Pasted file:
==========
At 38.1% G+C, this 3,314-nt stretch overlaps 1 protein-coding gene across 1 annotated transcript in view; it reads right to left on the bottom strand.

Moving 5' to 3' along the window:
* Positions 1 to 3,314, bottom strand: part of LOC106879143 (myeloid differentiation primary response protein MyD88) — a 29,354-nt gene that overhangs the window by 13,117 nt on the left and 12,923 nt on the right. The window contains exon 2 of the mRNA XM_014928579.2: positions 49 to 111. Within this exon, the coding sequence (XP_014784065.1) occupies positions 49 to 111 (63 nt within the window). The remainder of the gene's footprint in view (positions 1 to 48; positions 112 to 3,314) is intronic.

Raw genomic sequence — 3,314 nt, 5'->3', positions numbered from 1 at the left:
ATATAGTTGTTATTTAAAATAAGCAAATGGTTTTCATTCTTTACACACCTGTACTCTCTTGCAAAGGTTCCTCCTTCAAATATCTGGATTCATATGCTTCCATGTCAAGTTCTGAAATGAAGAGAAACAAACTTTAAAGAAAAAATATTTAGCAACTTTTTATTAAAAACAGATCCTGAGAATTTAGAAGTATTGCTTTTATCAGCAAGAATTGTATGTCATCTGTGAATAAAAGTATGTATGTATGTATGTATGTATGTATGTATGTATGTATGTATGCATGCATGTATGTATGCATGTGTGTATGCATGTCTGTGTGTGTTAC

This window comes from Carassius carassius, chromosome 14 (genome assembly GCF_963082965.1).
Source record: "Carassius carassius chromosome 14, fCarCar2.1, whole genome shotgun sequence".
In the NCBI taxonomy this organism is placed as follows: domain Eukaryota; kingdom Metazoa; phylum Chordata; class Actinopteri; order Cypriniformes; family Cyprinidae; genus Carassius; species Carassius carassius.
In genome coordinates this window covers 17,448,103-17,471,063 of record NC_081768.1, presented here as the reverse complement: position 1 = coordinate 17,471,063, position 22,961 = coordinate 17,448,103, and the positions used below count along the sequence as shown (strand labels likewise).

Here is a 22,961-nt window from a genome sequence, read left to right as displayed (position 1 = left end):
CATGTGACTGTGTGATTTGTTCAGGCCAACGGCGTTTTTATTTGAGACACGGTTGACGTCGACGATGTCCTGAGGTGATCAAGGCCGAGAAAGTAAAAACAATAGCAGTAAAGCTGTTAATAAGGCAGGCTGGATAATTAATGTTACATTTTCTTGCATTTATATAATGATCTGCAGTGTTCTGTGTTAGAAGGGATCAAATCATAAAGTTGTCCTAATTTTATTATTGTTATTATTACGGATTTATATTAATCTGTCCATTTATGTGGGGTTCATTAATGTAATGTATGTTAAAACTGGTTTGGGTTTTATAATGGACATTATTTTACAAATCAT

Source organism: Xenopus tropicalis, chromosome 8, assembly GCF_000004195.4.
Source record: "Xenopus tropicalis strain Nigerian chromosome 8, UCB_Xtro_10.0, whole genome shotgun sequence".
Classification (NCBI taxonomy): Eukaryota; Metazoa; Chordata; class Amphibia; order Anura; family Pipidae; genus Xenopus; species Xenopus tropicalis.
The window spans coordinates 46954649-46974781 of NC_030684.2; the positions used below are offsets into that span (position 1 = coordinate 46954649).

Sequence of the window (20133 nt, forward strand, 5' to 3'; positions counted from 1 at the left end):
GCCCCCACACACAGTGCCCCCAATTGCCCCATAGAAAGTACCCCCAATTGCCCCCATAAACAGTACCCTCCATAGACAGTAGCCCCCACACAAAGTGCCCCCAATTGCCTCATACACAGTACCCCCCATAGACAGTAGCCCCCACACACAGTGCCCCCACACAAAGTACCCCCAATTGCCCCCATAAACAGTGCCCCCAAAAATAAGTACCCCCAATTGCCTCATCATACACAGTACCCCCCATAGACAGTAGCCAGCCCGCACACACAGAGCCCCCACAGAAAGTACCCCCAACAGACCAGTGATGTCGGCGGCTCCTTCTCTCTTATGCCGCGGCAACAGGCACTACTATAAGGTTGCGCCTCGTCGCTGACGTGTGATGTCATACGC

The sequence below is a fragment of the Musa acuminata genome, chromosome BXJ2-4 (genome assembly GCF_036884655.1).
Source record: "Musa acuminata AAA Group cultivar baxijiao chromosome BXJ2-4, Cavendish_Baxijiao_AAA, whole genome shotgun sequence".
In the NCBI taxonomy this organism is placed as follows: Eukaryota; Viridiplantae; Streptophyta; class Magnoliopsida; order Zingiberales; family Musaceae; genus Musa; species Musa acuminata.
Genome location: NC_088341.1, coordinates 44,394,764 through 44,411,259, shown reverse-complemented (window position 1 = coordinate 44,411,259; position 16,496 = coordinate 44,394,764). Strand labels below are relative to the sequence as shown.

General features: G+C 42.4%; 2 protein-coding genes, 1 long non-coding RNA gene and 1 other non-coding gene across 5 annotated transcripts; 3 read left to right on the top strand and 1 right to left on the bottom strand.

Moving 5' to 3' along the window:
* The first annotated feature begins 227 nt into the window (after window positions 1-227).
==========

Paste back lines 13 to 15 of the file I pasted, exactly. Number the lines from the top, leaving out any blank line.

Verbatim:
Source record: "Xenopus tropicalis strain Nigerian chromosome 8, UCB_Xtro_10.0, whole genome shotgun sequence".
Classification (NCBI taxonomy): Eukaryota; Metazoa; Chordata; class Amphibia; order Anura; family Pipidae; genus Xenopus; species Xenopus tropicalis.
The window spans coordinates 46954649-46974781 of NC_030684.2; the positions used below are offsets into that span (position 1 = coordinate 46954649).